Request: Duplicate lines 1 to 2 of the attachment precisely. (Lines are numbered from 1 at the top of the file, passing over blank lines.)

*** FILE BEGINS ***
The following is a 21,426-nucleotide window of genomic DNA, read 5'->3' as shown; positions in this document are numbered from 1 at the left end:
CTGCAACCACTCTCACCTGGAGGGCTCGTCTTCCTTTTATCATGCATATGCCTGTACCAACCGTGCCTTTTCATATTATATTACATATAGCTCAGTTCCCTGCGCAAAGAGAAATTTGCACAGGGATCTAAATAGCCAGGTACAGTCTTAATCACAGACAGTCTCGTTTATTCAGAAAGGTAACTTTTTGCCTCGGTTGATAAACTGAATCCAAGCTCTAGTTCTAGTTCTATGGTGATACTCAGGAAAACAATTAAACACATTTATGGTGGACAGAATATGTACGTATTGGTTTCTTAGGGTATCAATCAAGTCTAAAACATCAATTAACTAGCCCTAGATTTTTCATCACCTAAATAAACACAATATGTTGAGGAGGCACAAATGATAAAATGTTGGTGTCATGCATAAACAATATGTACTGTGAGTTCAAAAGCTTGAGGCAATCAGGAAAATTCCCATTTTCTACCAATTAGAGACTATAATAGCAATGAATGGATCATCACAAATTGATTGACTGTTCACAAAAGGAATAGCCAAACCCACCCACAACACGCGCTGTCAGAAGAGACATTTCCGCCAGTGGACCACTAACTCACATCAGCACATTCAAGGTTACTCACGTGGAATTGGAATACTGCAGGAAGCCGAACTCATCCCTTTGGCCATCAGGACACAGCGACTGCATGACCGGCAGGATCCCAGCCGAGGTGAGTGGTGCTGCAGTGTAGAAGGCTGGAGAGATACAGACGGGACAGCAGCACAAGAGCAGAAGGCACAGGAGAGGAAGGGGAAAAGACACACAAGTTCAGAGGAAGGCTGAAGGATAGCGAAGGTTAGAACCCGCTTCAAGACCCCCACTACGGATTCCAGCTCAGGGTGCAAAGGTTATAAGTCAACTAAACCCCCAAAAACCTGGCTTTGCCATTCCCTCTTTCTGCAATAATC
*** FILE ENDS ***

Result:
The following is a 21,426-nucleotide window of genomic DNA, read 5'->3' as shown; positions in this document are numbered from 1 at the left end:
CTGCAACCACTCTCACCTGGAGGGCTCGTCTTCCTTTTATCATGCATATGCCTGTACCAACCGTGCCTTTTCATATTATATTACATATAGCTCAGTTCCCTGCGCAAAGAGAAATTTGCACAGGGATCTAAATAGCCAGGTACAGTCTTAATCACAGACAGTCTCGTTTATTCAGAAAGGTAACTTTTTGCCTCGGTTGATAAACTGAATCCAAGCTCTAGTTCTAGTTCTATGGTGATACTCAGGAAAACAATTAAACACATTTATGGTGGACAGAATATGTACGTATTGGTTTCTTAGGGTATCAATCAAGTCTAAAACATCAATTAACTAGCCCTAGATTTTTCATCACCTAAATAAACACAATATGTTGAGGAGGCACAAATGATAAAATGTTGGTGTCATGCATAAACAATATGTACTGTGAGTTCAAAAGCTTGAGGCAATCAGGAAAATTCCCATTTTCTACCAATTAGAGACTATAATAGCAATGAATGGATCATCACAAATTGATTGACTGTTCACAAAAGGAATAGCCAAACCCACCCACAACACGCGCTGTCAGAAGAGACATTTCCGCCAGTGGACCACTAACTCACATCAGCACATTCAAGGTTACTCACGTGGAATTGGAATACTGCAGGAAGCCGAACTCATCCCTTTGGCCATCAGGACACAGCGACTGCATGACCGGCAGGATCCCAGCCGAGGTGAGTGGTGCTGCAGTGTAGAAGGCTGGAGAGATACAGACGGGACAGCAGCACAAGAGCAGAAGGCACAGGAGAGGAAGGGGAAAAGACACACAAGTTCAGAGGAAGGCTGAAGGATAGCGAAGGTTAGAACCCGCTTCAAGACCCCCACTACGGATTCCAGCTCAGGGTGCAAAGGTTATAAGTCAACTAAACCCCCAAAAACCTGGCTTTGCCATTCCCTCTTTCTGCAATAATC